Nov. 22, 1943 - May 23, 2017
Lacrosse came naturally to Larry “PeeWee” Martin, who died Tuesday in Kenmore Mercy Hospital after a long battle with small cell lung cancer. A Town of Tonawanda resident, he was 73.
A player and coach for more 50 years, he was the son of Garland “Beans” Martin, an Ontario Lacrosse Hall of Fame defenseman.
Mr. Martin started following his father’s path on defense, then switched to goaltending after filling in at goal when a teammate was injured. An all-star goalie, he helped lead his teams to Senior B lacrosse championships in the predecessor to the Can-Am Lacrosse League, and was described by one sportswriter as “the Bernie Parent of lacrosse.” Parent was an NHL goaltender who won two Stanley Cups with the Philadelphia Flyers.
“He really was a legend with people in lacrosse,” his son Michael said.
Mr. Martin took up his father’s mission to bring box, or indoor, lacrosse to Buffalo and Fort Erie, Ont., after his father died in an auto accident in 1967. He also toured the Northeast promoting the game.
When he went from player to coach, he worked with his children in the Indian Athletic Club minor lacrosse program, then with Senior B Men’s teams, where he was chosen as a coach for the all-star game.
Playing Masters (Old Sticks) Lacrosse, he had the chance to compete with all three of his sons in a tournament. At the age of 71, he shared the floor in a game with one of his sons and a grandson.
In recent years, he helped coach his grandson, Dawit Martin, whose team won an Ontario Lacrosse Association Provincial A championship in 2015. He also assisted with his grandson’s field lacrosse teams.
Hours after his grandfather’s death, Dawit scored eight goals as the Niagara Wheatfield High School Falcons lacrosse team defeated North Tonawanda, 23-1, in a quarterfinal playoff game.
“I knew he would want me to play,” he told a WKBW-TV reporter afterward, “especially because it’s the playoffs. He loves the game. ... He’d be here, I know he’d be here if he could be.”
Mr. Martin’s other passion was for softball. A pitcher in fast pitch and slow pitch leagues, he played for many local teams. After teaching his daughters to pitch, he coached them to numerous league championships in Buffalo and Fort Erie.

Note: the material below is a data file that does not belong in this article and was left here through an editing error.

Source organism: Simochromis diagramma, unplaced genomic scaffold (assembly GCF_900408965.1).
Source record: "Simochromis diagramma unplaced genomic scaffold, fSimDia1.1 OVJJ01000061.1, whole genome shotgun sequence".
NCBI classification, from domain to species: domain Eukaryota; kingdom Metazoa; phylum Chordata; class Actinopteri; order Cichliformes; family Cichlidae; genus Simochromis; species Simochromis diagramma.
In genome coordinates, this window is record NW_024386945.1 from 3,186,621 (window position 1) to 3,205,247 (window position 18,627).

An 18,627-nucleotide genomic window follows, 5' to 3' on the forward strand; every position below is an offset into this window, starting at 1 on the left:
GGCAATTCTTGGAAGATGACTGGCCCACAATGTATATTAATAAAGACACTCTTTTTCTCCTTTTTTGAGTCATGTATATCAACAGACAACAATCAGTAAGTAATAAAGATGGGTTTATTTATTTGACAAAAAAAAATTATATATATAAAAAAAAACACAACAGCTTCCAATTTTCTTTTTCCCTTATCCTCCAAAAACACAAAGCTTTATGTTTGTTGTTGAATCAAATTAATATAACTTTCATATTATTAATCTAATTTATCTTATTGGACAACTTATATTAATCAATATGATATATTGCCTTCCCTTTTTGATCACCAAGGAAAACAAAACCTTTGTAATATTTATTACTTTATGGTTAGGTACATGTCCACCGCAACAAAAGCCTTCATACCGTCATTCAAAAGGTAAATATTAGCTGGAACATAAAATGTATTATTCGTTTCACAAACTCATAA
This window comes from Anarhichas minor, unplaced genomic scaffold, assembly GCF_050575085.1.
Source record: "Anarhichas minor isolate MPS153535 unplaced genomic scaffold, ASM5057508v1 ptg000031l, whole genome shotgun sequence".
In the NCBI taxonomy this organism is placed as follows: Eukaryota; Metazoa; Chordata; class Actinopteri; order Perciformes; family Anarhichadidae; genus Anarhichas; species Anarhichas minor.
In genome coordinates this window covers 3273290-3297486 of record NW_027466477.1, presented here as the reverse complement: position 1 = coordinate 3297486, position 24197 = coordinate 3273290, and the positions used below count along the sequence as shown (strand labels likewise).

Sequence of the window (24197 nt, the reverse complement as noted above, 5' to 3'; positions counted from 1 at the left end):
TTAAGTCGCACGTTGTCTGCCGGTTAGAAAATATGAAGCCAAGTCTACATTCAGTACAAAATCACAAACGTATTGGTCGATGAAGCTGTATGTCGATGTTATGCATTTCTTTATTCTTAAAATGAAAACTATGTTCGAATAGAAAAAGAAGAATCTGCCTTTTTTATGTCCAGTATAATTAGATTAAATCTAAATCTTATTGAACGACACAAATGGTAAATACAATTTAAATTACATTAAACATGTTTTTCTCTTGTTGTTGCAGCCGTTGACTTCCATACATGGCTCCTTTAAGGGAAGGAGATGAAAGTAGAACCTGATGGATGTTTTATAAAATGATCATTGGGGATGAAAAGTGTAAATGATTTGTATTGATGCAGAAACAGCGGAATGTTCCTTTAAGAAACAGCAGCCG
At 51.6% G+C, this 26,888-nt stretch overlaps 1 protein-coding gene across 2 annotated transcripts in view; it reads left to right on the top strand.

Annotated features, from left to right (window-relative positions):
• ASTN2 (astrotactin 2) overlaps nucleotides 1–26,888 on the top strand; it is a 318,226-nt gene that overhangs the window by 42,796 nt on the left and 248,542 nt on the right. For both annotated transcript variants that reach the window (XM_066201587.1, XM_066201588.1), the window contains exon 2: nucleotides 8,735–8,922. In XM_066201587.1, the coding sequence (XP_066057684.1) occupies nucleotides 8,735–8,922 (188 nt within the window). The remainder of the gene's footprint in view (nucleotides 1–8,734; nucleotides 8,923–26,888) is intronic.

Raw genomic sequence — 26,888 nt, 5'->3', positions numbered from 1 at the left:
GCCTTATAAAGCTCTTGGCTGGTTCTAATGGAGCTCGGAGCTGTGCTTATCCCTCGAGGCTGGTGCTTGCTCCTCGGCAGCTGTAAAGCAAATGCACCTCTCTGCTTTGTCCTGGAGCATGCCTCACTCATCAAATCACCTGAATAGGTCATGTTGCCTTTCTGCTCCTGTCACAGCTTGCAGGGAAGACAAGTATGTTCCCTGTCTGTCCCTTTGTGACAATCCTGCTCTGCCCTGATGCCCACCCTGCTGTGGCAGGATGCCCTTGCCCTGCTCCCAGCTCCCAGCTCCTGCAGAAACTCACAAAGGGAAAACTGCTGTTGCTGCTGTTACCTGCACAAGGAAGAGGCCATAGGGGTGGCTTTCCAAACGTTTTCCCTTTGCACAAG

Later he taught his granddaughters to pitch. In return, they always dedicated their games to him. He traveled with one granddaughter’s college team to a game in Tucson, Ariz., and in April went to Orlando, Fla., to see another granddaughter play with her high school team.
Born in Buffalo, he lived with his family on the Six Nations Grand River Territory in Ontario as a boy, then returned at the age of 8 to city’s West Side.
When he was 16, he dropped out of school and worked with harness racing horses with an uncle in the Carolinas. He worked with horses for several years, spending his honeymoon in the barns at a racetrack.
Later he became a laborer with Local 210, working at numerous construction sites, notably with ABC Paving Co. installing telephone cables. He retired in 1994.
He was a member of the West Side Sportsmen’s Association, the Six Nations Benevolent Society, the Loyal Order of Moose, the Native American Community Services Elders Group and the Haudenosaunee Sour Springs Longhouse.
Also an avid bowler, he competed in several leagues on the West Side.
His wife of 43 years, the former Leona “Tuffy” General, died in 2007.
Survivors include three sons, Larry, David and Michael; two daughters, Lori Persico and Michelle; two sisters, Joann Maracle and Vicky; and seven grandchildren.
A Haudenosaunee funeral service will be held at 11 a.m. Friday in Sour Springs Longhouse on the Six Nations Reserve near Brantford, Ont.
Story topics: Lacrosse